*STARRED REVIEW*Gr. 8-11. The author of the Printz Award Book A Step from Heaven (2001) tells another contemporary Korean American story of leaving home. This time, though, love is as powerful as the intense family drama. The focus is on high-school senior Mina, trapped in the web of lies invented to satisfy her overbearing mom, Uhmma, who expects Mina to attend Harvard and escape the drudgery of their small-town dry cleaning store. Mina’s brilliant friend Jonathan Kim helps her cheat and steal. She uses him, but he thinks he loves her—and he eventually rapes her. Then Mexican immigrant Ysrael, a gifted musician on his way to San Francisco, comes to work in the store, and he and Mina fall passionately in love. Will she go with him and make a new life free of lies? Ysrael is too perfect, just as Uhmma is demonized, but both are shown from Mina’s viewpoint, and it is her struggle with her secrets that is spellbinding. Alternating with Mina’s first-person narrative are short vignettes from the perspective of Mina’s deaf younger sister, who Mina protects. The conflicts of love, loyalty, and betrayal drive the plot—and they eventually show Mina her way."
What defines success? For one immigrant Korean mother, it is nothing less than a Harvard education. Seventeen-year-old Mina has created a high-school life filled with the illusion of straight A's and a topnotch college preparatory program in order to meet the overwhelming demands and expectations of her controlling Uhmma. Aided by former boyfriend and fellow Korean Jonathan, Mina adds some cheating to her life of lying. Her younger, hearing-impaired sister Suna, viewed as "damaged" by Uhmma, and the forbidden love and realistic advice of new, Mexican boyfriend Ysrael, ultimately force a sense of accountability in Mina. In an open-ended and arresting conclusion, she begins to face the truth within herself. Once again Na has created a compelling drama riveted with emotional anguish. She draws her characters completely from within their souls, expressing the dreaded fear and doubt of protagonist Mina, which is brought on by the harshness and overbearing parental presumptions of Uhmma, and complicated by the loving responsibility for neglected and virtually abandoned sister, Suna. For Mina, success will depend on how she confronts her own desires, voices them to her rigid, insufferable mother and begins to live an honest life for herself. Gripping and engrossing. (Fiction. YA)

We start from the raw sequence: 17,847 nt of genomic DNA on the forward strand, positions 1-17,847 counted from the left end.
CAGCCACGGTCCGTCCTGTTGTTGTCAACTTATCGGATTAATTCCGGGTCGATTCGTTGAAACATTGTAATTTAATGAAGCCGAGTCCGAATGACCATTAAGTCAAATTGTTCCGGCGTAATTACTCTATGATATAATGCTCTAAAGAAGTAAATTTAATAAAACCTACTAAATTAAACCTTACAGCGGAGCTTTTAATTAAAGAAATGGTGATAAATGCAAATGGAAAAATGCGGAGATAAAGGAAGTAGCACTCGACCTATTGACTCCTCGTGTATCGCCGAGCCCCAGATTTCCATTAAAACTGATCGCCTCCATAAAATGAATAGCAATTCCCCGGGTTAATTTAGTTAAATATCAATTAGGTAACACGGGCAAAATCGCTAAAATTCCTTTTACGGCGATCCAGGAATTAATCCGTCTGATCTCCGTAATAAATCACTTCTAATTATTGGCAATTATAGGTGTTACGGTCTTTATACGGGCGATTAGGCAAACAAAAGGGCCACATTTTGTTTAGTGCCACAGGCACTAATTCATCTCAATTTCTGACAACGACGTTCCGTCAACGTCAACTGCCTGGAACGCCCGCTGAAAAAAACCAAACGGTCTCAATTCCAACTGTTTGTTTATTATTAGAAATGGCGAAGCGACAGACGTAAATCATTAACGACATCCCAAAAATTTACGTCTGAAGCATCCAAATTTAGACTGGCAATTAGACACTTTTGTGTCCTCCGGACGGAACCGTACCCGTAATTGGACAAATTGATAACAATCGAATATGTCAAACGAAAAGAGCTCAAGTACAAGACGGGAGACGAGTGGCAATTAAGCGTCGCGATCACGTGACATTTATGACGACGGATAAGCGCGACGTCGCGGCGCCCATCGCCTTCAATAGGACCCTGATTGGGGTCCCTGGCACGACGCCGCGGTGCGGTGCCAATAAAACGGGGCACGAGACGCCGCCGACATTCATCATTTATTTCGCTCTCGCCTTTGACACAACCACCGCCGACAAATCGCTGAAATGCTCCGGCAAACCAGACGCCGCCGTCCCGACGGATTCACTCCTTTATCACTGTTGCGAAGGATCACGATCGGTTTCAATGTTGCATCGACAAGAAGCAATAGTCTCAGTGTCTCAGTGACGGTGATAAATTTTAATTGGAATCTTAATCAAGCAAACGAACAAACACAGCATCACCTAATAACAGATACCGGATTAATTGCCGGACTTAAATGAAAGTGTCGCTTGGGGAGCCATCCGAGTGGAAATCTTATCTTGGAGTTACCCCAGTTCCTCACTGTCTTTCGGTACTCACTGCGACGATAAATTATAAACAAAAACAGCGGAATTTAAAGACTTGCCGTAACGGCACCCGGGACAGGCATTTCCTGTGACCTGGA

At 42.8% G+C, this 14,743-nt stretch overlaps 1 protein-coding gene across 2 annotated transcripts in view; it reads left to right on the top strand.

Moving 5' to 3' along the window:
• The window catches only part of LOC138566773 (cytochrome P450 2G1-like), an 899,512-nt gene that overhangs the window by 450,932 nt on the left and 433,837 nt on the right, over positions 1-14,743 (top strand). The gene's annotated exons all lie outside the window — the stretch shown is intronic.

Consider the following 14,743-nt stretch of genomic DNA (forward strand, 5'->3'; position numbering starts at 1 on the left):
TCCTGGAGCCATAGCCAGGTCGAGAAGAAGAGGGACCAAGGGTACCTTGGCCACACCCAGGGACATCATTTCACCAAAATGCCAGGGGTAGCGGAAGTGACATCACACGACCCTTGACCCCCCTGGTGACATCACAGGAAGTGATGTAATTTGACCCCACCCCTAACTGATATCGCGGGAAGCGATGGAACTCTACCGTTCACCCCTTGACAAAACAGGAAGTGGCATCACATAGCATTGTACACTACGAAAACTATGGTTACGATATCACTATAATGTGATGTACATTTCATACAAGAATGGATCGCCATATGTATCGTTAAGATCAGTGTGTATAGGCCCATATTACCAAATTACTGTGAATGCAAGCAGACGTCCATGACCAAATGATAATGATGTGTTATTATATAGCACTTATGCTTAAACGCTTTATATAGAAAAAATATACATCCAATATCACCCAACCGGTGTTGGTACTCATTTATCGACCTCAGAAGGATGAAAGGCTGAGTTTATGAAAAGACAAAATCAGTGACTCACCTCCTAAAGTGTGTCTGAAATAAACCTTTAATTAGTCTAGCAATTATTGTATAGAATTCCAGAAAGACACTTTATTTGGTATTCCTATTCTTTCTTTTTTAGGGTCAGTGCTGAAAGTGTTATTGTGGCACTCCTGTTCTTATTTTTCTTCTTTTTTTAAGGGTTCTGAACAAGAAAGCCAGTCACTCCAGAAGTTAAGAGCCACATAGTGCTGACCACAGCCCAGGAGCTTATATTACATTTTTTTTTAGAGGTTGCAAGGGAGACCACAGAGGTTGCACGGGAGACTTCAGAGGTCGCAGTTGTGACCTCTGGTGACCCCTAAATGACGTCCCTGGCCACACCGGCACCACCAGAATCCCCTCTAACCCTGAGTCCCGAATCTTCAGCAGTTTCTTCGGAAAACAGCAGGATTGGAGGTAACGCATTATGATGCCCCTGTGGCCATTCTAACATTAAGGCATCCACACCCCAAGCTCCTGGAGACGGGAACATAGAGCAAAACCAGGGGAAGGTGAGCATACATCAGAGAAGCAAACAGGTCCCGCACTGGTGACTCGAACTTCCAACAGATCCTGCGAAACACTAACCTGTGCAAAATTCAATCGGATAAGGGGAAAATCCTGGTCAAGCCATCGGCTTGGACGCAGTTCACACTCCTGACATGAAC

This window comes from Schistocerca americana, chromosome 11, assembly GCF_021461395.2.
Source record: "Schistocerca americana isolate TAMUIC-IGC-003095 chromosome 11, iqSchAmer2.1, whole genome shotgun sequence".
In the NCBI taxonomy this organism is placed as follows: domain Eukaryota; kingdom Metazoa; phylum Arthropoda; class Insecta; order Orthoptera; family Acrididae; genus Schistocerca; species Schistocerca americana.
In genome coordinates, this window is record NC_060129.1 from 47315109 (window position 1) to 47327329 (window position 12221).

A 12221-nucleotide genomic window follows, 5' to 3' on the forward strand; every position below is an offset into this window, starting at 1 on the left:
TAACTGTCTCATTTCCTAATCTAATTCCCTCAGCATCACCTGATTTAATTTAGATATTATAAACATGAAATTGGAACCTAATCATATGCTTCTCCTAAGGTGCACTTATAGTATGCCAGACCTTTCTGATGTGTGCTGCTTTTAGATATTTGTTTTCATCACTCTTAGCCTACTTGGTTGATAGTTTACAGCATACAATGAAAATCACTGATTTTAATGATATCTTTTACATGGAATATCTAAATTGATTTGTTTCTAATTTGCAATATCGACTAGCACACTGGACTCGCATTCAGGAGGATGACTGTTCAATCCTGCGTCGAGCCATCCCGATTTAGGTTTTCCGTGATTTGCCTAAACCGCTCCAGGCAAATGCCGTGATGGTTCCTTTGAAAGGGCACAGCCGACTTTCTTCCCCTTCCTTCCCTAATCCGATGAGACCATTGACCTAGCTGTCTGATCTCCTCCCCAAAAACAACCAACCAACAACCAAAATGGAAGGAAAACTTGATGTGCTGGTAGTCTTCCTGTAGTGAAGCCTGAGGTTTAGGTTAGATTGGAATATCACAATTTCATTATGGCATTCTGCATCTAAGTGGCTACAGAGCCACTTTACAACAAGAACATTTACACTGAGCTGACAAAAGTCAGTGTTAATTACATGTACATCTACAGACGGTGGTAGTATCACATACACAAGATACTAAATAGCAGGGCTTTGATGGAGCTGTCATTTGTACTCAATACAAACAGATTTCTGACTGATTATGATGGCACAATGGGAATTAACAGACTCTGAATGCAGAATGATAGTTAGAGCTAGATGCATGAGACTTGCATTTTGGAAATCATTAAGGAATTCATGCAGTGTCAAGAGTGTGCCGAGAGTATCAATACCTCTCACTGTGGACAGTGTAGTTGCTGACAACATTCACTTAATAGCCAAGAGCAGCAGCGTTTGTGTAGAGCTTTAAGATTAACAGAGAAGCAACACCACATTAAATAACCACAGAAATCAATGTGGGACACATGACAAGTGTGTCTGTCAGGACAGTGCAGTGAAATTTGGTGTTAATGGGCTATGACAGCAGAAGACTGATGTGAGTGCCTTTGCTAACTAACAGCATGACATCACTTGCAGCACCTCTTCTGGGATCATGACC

Instead of attending Harvard and dating the Korean-American boyfriend her mother has chosen for her, high school senior Mina Kang wants to plan her own future. To this end, she's been stealing cash from her parents' dry-cleaning store, and she rebels further by sneaking off to the beach with her sister and the desirable Ysrael, a young man her parents have hired to work in their store.When Ysrael is fired for the theft that is actually Mina's, he asks Mina to leave L.A. with him. Suna, Mina's younger sister, has been a willing co-conspirator to Mina's romance, but for fear of losing her beloved sister, she reveals Mina's plans, setting the stage for a confrontation involving mother and daughter, and a near-fatal accident. This is a well-crafted tale, sensitively told: Na fashions the story and fleshes out her characters by juxtaposing Korean and American cultural traditions, parental dreams, and young adult desires, even birth order differences between siblings.This opposition is emphasized by the format: alternating chapters in which Mina speaks for herself while Suna's story is told in a third-person, present-tense narrative capturing her feelings of being once removed from the world and her mother's love. There are some familiar cultural patterns here, but the mother-daughter conflict will resonate with teens of any culture who have wrestled parents for the right to choose their own paths. At times the ending seems inevitable, but Na doesn't settle for easy resolution, and the conclusion respects her charactersand their growth. CW
WAIT FOR ME: A Novel, by An Na (Putnam Juvenile, $15.99, 0399242759) "With right-on-the-money realism, An Na tells the story of a first-generation Korean-American teen under too much pressure to be 'the best.' Mina makes some devastatingly wrong decisions but learns by them and ends up well. Beautifully told! --Virginia Duffey, Page One Bookstore, Albuquerque, NM
Wait for Me is a gentle, thoughtful, deeply-felt book. I found myself pausing periodically to let it sink in, to appreciate it. An Na's latest novel will speak to the hearts of teens (and adults) who feel trapped in one place and are longing for another
An Na's new book will not disappoint those fans who loved her Printz Medal winning A STEP FROM HEAVEN. Once again An Na tells the story of a young woman who is torn between what is expected of her and what and who she truly is. Mina lives with her sister Suna and their parents. Minda is expected to work in her parent's dry cleaners, study hard, get good grades, and go on to Harvard. Mina has been hiding several secrets from her family, however, including the fact that her grades are not as good as they appear on her doctored report card. When Ysrael comes to work at the store, Mina is drawn to him. Ysrael and Mina form a close relationship, one that damages Mina's own relationship with her sister, Suna. An Na's quiet prose draws a reader closer in to better hear the tale she is to tell. This accomplished author's latest offering is certain to gathe praises.